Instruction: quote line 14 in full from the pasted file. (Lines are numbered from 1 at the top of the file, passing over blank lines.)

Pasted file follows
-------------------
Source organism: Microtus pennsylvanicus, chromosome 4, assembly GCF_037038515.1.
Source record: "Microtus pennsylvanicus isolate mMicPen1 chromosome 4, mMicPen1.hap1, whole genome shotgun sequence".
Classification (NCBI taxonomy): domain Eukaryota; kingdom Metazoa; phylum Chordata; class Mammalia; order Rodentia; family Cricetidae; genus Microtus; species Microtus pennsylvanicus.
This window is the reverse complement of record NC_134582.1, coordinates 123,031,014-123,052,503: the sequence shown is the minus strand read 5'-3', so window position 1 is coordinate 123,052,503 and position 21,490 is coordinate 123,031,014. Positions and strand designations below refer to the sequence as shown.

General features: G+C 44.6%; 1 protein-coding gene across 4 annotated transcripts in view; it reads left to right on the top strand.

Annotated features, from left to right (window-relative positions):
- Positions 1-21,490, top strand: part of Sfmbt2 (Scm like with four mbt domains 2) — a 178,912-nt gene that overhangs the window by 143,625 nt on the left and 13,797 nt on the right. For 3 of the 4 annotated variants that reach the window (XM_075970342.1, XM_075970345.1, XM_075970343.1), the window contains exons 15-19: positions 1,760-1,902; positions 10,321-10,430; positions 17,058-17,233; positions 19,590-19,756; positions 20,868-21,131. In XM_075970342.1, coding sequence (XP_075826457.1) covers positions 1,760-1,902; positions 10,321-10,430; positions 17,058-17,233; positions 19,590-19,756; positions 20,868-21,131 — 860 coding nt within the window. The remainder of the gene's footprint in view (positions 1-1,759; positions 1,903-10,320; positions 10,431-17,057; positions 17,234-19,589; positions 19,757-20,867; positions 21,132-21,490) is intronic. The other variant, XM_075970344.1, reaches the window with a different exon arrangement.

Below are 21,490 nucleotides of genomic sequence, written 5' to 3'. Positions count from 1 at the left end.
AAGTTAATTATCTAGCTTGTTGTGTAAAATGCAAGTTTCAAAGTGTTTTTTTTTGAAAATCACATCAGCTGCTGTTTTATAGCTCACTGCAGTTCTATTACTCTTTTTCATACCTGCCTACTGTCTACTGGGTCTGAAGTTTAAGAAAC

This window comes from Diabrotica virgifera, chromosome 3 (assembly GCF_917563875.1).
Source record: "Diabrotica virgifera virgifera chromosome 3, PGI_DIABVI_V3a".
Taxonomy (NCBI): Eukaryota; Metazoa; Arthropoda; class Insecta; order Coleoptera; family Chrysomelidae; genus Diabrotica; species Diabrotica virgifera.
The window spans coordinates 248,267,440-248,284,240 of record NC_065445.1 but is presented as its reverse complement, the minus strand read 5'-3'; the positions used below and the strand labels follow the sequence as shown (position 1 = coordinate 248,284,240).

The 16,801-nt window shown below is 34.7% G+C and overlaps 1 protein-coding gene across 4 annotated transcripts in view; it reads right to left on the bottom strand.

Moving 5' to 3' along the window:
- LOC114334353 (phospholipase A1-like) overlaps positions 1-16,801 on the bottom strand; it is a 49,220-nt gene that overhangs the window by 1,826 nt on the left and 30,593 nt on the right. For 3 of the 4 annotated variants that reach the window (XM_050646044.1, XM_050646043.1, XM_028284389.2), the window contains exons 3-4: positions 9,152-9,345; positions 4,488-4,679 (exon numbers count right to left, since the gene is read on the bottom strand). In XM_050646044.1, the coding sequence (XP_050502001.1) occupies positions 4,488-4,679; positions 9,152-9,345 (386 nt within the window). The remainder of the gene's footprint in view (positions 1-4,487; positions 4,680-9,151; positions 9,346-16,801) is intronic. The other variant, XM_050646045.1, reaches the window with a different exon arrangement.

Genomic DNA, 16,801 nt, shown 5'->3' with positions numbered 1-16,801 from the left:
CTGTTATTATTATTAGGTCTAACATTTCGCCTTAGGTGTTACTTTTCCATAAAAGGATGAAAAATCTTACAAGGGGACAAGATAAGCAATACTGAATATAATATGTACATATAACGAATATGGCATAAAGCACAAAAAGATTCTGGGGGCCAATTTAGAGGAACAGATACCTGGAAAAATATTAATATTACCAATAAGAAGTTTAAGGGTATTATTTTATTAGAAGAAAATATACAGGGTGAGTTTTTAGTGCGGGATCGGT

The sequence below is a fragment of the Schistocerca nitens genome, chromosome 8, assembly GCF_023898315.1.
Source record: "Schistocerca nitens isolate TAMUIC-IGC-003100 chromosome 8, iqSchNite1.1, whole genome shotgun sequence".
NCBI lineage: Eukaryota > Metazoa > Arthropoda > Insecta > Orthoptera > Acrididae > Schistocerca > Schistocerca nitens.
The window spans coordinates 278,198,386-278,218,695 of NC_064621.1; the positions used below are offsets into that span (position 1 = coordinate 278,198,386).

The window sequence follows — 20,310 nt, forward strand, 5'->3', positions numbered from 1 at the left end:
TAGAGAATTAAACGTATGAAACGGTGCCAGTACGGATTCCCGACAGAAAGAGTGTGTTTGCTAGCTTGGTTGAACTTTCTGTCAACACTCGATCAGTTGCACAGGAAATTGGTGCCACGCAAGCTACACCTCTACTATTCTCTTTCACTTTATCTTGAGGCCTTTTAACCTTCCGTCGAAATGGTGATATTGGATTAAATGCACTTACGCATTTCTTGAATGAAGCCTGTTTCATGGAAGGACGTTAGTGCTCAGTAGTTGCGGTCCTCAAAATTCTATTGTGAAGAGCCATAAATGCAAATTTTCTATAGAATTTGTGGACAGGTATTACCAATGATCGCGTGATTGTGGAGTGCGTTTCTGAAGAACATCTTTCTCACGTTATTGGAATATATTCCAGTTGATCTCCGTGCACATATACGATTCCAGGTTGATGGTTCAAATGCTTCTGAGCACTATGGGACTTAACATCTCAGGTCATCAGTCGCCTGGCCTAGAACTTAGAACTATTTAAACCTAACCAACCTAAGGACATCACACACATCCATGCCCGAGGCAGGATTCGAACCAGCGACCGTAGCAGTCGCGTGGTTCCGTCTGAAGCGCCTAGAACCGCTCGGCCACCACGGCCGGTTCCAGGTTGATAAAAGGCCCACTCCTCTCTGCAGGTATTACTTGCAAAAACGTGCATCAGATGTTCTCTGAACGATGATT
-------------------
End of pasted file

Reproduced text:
The 16,801-nt window shown below is 34.7% G+C and overlaps 1 protein-coding gene across 4 annotated transcripts in view; it reads right to left on the bottom strand.